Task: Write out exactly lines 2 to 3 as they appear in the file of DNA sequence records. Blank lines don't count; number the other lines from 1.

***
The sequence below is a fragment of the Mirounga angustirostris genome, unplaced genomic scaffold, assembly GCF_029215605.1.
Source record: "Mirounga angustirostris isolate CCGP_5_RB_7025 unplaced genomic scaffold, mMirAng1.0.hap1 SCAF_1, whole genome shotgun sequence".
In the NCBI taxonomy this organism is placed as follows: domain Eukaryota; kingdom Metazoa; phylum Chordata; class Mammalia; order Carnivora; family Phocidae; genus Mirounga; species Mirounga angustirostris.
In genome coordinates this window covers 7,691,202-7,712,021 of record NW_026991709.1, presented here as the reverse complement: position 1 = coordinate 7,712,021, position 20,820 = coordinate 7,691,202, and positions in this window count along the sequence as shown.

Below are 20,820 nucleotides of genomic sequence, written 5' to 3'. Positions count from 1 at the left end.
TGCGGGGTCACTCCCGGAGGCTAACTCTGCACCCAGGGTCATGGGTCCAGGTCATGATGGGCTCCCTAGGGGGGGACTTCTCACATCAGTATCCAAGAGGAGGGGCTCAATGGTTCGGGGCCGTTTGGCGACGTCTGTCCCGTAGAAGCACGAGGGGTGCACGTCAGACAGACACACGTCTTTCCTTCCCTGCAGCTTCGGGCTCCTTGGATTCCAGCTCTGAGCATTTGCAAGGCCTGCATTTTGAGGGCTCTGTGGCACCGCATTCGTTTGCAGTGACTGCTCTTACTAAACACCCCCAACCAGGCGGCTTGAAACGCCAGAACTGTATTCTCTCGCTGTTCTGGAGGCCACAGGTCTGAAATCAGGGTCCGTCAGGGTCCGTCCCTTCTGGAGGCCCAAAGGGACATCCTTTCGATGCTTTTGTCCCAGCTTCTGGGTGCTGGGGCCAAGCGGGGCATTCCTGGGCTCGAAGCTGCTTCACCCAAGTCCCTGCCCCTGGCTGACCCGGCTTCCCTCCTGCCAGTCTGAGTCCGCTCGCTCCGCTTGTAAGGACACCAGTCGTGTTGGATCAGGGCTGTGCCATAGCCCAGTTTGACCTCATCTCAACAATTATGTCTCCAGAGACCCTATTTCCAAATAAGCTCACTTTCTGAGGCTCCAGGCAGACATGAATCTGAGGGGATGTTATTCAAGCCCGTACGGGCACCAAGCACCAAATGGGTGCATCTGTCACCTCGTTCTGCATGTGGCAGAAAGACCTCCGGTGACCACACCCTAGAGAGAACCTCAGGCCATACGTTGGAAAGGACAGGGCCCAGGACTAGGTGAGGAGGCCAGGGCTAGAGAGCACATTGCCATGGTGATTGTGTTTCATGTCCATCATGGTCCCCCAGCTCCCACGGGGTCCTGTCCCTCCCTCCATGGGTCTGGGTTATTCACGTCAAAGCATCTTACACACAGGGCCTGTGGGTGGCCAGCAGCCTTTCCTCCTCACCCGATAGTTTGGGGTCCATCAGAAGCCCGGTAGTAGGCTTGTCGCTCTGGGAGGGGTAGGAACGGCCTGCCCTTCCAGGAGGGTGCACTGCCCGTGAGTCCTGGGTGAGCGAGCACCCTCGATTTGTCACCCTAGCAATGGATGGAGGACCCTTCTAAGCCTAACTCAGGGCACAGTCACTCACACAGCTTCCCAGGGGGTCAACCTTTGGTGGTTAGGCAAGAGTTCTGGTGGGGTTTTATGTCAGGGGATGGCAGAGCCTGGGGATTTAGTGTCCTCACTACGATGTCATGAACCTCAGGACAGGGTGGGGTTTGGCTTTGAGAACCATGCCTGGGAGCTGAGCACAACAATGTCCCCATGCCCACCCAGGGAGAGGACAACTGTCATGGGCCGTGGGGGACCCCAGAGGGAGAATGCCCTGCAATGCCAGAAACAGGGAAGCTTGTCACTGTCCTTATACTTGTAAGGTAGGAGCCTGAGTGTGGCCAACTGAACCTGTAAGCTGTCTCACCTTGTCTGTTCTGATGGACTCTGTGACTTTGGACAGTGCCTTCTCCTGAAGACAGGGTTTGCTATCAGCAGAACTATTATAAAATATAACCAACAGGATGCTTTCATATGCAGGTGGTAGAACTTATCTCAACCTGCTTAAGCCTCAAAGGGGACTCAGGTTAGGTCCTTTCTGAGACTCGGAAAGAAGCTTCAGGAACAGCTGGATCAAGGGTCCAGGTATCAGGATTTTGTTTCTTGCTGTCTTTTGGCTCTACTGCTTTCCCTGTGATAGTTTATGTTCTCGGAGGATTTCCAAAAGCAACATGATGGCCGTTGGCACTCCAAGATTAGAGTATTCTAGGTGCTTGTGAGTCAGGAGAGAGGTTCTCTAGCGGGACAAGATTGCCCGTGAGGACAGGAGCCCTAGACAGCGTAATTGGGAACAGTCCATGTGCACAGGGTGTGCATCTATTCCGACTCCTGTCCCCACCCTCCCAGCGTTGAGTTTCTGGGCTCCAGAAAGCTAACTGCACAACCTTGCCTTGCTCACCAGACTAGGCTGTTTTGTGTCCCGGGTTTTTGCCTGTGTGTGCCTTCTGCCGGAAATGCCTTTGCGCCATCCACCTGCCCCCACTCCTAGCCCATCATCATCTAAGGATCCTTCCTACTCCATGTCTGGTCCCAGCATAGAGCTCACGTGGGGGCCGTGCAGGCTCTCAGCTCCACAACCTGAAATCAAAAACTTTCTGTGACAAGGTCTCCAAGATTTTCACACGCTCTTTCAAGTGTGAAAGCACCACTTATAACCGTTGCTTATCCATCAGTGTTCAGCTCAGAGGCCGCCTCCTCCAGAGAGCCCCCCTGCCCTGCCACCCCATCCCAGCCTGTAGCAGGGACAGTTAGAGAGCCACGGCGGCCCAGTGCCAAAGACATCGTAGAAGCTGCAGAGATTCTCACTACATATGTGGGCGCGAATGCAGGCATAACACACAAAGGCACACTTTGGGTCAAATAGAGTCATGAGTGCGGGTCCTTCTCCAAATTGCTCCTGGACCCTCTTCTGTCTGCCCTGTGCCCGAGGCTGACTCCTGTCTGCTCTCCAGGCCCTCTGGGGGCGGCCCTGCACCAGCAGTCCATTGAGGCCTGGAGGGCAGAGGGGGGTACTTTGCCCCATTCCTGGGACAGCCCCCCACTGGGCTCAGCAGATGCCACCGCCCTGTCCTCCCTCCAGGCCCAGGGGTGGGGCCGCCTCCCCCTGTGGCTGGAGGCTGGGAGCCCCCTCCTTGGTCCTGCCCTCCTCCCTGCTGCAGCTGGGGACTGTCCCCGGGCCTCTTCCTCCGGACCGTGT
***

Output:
Source record: "Mirounga angustirostris isolate CCGP_5_RB_7025 unplaced genomic scaffold, mMirAng1.0.hap1 SCAF_1, whole genome shotgun sequence".
In the NCBI taxonomy this organism is placed as follows: domain Eukaryota; kingdom Metazoa; phylum Chordata; class Mammalia; order Carnivora; family Phocidae; genus Mirounga; species Mirounga angustirostris.